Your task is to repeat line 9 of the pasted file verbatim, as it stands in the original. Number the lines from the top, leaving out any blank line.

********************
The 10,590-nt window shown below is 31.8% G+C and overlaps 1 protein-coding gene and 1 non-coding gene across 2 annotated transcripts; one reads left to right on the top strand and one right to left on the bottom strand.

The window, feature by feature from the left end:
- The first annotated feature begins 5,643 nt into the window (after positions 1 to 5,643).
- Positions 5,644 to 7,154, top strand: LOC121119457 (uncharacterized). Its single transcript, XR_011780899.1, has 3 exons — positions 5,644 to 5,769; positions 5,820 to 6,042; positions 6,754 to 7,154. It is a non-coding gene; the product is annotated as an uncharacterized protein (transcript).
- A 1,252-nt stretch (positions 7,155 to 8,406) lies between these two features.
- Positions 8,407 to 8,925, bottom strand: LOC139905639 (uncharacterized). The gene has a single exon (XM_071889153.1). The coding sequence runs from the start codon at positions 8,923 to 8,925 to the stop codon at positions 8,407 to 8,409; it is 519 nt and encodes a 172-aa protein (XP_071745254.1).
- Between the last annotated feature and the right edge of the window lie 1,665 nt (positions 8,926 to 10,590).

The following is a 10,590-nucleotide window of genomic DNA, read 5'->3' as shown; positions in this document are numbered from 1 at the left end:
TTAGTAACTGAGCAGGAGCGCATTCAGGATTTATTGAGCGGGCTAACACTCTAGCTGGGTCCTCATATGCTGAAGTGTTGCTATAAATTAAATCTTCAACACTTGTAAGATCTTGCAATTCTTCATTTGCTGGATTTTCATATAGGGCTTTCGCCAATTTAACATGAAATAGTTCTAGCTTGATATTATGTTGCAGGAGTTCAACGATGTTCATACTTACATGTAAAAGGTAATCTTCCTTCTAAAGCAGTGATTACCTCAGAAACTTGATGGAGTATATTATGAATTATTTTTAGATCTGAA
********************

TTAGTAACTGAGCAGGAGCGCATTCAGGATTTATTGAGCGGGCTAACACTCTAGCTGGGTCCTCATATGCTGAAGTGTTGCTATAAATTAAATCTTCAACACTTGTAAGATCTTGCAATTCTTCATTTGCTGGATTTTCATATAGGGCTTTCGCCAATTTAACATGAAATAGTTCTAGCTTGATATTATGTTGCAGGAGTTCAACGATGTTCATACTTACATGTAAAAGGTAATCTTCCTTCTAAAGCAGTGATTACCTCAGAAACTTGATGGAGTATATTATGAATTATTTTTAGATCTGAA